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Background information: Cotton is an important fibre crop of India which plays a dominant role in the country’s economy by meeting the domestic and export demands. It contributes significantly to both agriculture and industry in terms of farm income, employment and export earnings. India produces 351 lakh bales of cotton from 105 lakh hectares in the year 2016-17. India ranks second in cotton export in the world. The value of raw cotton exported stood at USD 1.9 billion in the October 2017. The states of Gujarat, Maharashtra, Telangana, Andhar Pradesh, Karnataka, Madhya Pradesh, Haryana etc. are the major cotton producers in India. The export of raw cotton and finished cotton product from India influence the domestic price of raw cotton to a greater extent and consequently the acreage allocation under this crop. Hence it is worth wile to study the export dynamics of raw cotton in interest of cotton growers, traders and policy makers. With this view the present study will be carried out with given objectives.
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Investigators
:
1.  Prof. Jagruti D. Bhatt, Assistant Professor
2.  Dr. K. A. Khunt, Principal & Dean,
3.  Dr. S. M. Trivedi, Associate Professor
4.  Prof. N. M. Thaker, Assistant Professor
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Location
:
Junagadh
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Year and Season
:
2018-19
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Methodology: The secondary data about export of raw cotton will be used to measure the growth rates and instability. The annual data about quantity and value of export will be used. To study the direction of trade country wise export data will be collected based on availability. The compound growth rate will be estimated using exponential function. Instability indices will be worked out using Cuddy-Della Index. The trade directions of cotton export from India will be analysed using the first order Markov Chain approach.
Projects Completed :
i) Utilisation pattern and trends in Non Performing Asset of crop loan in Junagadh district:
It can be concluded that among the crop loan borrowers of Junagadh district defaulters group have on an average relatively poor socio-economic condition with least social participation and low plant protection equipment, farm implements and machinery, livestock status, extension contact, etc. It is revealed that marginal farmers used agricultural credit to meet all major cost related to agricultural occupation and large farmers also have used the crop loan for the productive purposes with comparatively less diversion. In general, major portion of loan was utilized for productive purpose i.e. for purchase of seeds, fertilizers, pesticides and for labour payments in all the farm size groups. In case of component wise utilization, almost same proportion of total credit was used in both the categories of crop loan borrowers. Thus, the utilization pattern and trends of diversion of credit found almost the same in both the groups. NPA showed slight positive growth, however percentage of NPA to total advances shows negative growth during the study period. Default status of crop loan borrower is directly related to land holding and main occupation of farmers while inversely related with literacy index, percentage of irrigated area to total area and percentage of other income to total income. Highly significant discriminator of default status of crop loan borrower is main occupation of borrower followed by land holding, percentage of irrigated area to total area, percentage of other income to total income and literacy index.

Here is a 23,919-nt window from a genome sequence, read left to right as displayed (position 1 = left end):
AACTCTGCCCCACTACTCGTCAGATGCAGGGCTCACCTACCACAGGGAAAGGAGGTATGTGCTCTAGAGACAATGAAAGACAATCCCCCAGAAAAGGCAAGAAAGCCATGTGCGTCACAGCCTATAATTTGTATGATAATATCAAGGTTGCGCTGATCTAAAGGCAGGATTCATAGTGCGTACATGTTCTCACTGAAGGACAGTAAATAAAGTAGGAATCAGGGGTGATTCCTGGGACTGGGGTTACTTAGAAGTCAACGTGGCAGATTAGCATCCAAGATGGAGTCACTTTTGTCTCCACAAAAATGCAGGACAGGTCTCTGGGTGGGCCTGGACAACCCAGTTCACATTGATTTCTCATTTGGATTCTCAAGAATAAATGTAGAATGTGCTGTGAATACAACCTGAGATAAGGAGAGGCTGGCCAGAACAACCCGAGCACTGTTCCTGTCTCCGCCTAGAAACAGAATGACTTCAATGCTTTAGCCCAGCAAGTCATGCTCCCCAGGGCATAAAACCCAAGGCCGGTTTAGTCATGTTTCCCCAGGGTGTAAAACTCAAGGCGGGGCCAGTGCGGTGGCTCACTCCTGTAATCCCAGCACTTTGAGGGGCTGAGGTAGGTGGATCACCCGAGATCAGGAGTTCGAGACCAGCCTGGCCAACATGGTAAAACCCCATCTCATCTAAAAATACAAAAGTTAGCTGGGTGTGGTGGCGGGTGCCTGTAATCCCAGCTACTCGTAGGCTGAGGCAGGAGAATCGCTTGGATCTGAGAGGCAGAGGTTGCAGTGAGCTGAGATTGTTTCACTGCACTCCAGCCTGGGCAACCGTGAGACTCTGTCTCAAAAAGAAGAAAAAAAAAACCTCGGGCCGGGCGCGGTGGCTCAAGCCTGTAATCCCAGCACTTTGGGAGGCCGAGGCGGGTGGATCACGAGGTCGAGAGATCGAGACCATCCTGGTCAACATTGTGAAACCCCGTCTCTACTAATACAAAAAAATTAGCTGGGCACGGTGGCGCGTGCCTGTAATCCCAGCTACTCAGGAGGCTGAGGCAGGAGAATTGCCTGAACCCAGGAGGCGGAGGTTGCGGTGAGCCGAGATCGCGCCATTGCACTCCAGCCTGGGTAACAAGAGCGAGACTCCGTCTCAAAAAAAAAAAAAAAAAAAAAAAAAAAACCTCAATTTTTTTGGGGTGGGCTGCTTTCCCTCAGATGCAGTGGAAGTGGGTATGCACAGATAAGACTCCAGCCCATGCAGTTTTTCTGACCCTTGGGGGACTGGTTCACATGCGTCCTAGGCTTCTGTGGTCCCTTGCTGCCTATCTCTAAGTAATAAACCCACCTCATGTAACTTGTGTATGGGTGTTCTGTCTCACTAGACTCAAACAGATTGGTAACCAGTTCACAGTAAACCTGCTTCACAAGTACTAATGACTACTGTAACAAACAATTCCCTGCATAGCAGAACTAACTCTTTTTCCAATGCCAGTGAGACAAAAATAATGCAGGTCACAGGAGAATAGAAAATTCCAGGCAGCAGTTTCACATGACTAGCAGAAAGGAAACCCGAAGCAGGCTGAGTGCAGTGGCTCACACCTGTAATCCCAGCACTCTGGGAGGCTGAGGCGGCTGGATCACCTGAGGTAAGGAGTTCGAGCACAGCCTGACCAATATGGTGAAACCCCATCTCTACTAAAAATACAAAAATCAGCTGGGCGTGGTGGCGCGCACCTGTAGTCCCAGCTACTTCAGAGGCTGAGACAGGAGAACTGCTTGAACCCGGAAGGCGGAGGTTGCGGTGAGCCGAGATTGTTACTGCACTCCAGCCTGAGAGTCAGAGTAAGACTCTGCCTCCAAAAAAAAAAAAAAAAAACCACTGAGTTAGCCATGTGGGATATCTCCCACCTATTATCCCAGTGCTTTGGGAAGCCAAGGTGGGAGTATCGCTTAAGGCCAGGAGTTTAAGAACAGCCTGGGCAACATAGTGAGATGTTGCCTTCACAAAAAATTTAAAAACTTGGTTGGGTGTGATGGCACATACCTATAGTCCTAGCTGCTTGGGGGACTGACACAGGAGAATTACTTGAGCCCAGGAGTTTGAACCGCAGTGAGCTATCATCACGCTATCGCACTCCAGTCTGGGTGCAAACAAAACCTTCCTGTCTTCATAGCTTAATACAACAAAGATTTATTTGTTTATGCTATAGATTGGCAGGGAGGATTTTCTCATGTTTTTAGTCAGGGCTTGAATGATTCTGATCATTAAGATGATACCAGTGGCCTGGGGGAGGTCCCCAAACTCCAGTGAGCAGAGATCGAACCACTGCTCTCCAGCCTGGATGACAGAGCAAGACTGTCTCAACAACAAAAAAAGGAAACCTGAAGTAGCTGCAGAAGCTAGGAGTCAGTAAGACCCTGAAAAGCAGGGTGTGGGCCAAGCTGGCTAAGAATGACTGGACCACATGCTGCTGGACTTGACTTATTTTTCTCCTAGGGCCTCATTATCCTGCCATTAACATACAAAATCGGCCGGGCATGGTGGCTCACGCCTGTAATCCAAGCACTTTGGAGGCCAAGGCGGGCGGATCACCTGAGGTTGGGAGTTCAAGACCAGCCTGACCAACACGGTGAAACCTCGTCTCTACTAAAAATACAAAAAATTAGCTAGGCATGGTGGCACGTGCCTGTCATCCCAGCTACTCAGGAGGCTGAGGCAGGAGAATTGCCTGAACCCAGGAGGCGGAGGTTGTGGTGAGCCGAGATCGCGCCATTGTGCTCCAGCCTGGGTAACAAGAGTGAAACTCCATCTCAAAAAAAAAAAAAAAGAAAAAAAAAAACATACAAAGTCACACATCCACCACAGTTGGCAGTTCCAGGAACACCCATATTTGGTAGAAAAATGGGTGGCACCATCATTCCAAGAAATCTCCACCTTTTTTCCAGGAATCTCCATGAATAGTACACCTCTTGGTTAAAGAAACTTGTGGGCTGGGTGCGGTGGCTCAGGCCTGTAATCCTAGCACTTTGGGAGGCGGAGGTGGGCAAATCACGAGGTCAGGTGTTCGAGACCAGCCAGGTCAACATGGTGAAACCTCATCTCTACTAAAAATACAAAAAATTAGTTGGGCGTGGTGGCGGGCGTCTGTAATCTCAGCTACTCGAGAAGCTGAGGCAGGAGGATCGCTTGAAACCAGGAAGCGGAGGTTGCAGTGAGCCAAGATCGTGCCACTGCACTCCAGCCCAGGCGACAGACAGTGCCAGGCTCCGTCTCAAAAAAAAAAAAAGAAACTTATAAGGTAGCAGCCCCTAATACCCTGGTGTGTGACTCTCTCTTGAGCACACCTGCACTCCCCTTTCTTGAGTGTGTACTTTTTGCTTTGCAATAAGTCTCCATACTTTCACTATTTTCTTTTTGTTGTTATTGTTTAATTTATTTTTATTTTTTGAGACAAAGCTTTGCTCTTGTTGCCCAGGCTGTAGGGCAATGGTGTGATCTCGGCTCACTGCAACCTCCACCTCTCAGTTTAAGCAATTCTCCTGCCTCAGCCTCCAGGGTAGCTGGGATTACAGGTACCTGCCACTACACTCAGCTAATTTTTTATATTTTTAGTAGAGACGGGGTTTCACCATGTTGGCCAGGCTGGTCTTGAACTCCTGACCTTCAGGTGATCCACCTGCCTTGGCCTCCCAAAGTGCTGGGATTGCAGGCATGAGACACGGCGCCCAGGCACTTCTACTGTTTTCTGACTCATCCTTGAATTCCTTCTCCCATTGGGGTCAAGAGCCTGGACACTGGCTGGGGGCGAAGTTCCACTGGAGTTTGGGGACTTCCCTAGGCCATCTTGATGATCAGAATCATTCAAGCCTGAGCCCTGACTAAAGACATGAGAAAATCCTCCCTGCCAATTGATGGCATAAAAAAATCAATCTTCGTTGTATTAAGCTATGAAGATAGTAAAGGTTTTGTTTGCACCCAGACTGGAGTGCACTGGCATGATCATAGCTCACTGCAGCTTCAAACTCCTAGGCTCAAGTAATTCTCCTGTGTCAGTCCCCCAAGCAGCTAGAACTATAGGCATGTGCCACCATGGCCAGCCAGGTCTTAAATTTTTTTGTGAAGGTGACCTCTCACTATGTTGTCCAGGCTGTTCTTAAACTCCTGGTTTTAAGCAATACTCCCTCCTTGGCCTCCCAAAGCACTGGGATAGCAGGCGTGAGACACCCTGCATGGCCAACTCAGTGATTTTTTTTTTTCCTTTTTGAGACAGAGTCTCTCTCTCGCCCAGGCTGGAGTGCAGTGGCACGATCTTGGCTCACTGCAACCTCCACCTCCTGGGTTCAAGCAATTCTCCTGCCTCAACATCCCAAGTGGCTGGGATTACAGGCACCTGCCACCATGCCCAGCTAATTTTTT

ii) Weather based forecasting of wheat (irrigated) productivity for Junagadh  district.
     Objectives   : 
1) To identify effect of weather variables on wheat productivity
2) To suggest suitable method for pre-harvest forecasting for the  productivity of wheat
Especially in Junagadh district conditions for having the earliest forecast i.e. before 6 weeks to harvest the crop the model viz., week wise approach using original weather variables was found best for 23, 24, 25 and 26 years data with efficiency in terms of adjusted R2ranging between 86.00 to 93.00 per cent.  Where as the model viz., correlation coefficient as weight had efficiency 77.00 per cent in terms of adjusted R2.
 
Among the four approaches used, crop stage wise with original weather variables and week number as weight approaches were utilized to generate new variables gave low R2 and adjusted R2 values with high deviations of simulated forecast from the observed data of wheat productivity. Therefore, these models could not be considered to be appropriate as pre harvest forecast model.